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Quartet Part Three: Hibiscus

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Moon's wrists were cold.

She was wearing a long-sleeved shirt and a hoodie, both of which covered her arms; and shorts. Even in October, Alola was still warm and humid, and this was why it was so odd that her wrists were cold.

Well, it wasn't that odd. Moon knew exactly why her wrists were cold. She just couldn't really do anything about it.

“You okay?”

“Nope.”

Hau turned his head from where he was lounged on a nice leather couch, squinting at her; then he nodded once, turning away. “Got it. Need to talk yet?”

“Nope.”

“Anything I can do?”

“Nope.”

Moon tried her best to keep her voice cheerful, even a bit flippant— but she felt heavy. Everything about today was terrible.

She hadn't slept much, to begin with. The nausea and vomiting of the previous day had passed, but the cramps they left in her stomach did not. She had a fever for much of the night, as well— turning restlessly in the sweaty sheets. Macbeth had politely used Frost Breath on her pillow, but even the cool fabric had only been soothing for a few minutes at a time. Her whole body ached— her head doubly so.

And her wrists were cold, because a Poison-type alien Pokémon had wrapped its tentacles around her wrists, pumping in a venom that heightened her strengths, but lowered her inhibitions. Her mind had rolled around like a marble on a plate— tilting, whirling, ready to fall off the edge without boundaries. She heard violent whispers, echoes from the chambers of the gods. The voice of Arceus, the cry of the birds and the low of the beasts, the terrible shrieks of Ho-oh and Lugia—

Veno...”

Moon jumped violently, jerking awake from the side of the chair where she'd dozed off. Hau looked at her, disappointment flitting across his features.

“That was much too short of a nap, go back to sleep.”

“I'll give it my best shot.”

Almost against her will, she tucked her hands into the opposite sleeves, clasping her own wrists— trying to get some of the warmth to leech on. It didn't work; her wrists were ice-cold and, Moon knew from when she'd woken up that morning, bruised in an unpleasant array of purples and burgundies.

“I've got some ibuprofen in my bag,” offered Hau cautiously. “And I bet Lillie will have some of the really good stuff— the migraine medicines. She's always got stuff like that.”

“I took some ibuprofen about two hours ago. It should still be working.”

“We're approaching Malie City,” called the Aether employee driving the boat.

Moon, resigned to the fact that she would probably not be falling asleep before they arrived at their destination, got to her feet and went to the window. They were rounding the northern side of Ula'ula Island— she'd probably missed the sighting of land during her brief nap. Hau joined her. His presence was warm and comforting, but not overbearing. A factory building sat on a small coastside cliff, a thin white plume of smoke rising from the chimney stacks; but Moon could see the city beyond.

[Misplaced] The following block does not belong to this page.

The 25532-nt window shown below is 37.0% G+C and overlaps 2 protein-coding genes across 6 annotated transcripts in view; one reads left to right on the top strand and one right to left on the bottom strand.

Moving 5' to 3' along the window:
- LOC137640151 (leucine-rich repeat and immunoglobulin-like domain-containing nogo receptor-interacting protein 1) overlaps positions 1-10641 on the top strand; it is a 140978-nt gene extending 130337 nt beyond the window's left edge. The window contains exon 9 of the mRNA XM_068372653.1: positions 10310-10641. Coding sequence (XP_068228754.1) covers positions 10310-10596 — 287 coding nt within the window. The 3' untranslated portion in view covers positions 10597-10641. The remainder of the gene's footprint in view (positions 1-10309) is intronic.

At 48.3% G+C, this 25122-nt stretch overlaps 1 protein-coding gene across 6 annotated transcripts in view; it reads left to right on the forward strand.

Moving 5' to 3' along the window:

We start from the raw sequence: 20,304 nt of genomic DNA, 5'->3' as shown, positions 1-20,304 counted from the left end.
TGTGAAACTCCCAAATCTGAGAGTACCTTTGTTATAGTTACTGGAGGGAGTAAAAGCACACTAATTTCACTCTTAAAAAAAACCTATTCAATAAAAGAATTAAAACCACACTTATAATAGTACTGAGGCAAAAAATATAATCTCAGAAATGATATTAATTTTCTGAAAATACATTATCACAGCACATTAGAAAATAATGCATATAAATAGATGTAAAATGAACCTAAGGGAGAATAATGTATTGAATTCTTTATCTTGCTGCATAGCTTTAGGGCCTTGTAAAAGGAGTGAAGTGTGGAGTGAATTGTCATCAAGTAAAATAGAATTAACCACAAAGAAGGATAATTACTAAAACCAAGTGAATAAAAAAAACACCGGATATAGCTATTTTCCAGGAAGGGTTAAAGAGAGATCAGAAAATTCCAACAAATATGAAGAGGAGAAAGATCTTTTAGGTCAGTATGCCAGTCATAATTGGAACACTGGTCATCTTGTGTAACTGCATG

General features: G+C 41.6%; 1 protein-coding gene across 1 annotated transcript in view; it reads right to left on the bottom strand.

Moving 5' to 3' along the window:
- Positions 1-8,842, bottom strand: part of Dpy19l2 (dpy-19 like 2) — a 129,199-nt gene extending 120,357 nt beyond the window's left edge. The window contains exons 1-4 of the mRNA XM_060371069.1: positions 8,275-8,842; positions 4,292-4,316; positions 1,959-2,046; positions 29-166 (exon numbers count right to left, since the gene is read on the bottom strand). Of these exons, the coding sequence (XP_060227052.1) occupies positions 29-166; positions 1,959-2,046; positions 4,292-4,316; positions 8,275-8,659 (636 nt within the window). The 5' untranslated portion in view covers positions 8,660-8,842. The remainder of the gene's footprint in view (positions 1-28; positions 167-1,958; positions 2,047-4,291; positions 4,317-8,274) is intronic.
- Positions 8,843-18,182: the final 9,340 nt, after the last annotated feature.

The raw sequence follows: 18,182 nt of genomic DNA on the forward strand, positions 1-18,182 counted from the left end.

“Okay, so they really weren't kidding about the Kantonian and Johtonian influence,” she remarked, studying the architecture of the buildings. “It reminds me of some pictures I've seen of Ecruteak City. But there's a Lavender Town vibe, too.”

“It's beautiful, but it's got the highest crime rates in Alola— minus Po Town, of course, but nobody really knows what happens in Po Town these days.” Hau shrugged. “So hang on to your wallet, and always know where your Pokémon are.”

It was another twenty minutes before they reached the docks and the ferry terminal. There was little fuss about disembarking the boat— the Aether employee simply waved them off the boat and left immediately, headed southwest around the other side of the island. Moon and Hau waved back, standing on the docks; and it occurred to Moon that in the most basic terms, her island challenge was halfway finished.

“Right,” said Hau, after a few moments of silence. “So, the Pokémon Center is pretty close to the docks— can't miss it.” He was studying the Pokémaps app on his Dex. “And it looks like Malie Garden is just beyond that. It's only a little past noon, and we don't have to meet Lillie and the Professor until two. We've got some free time...”

“Let's settle in first, maybe get something to eat,” said Moon, already turning away to look for the Pokémon Center.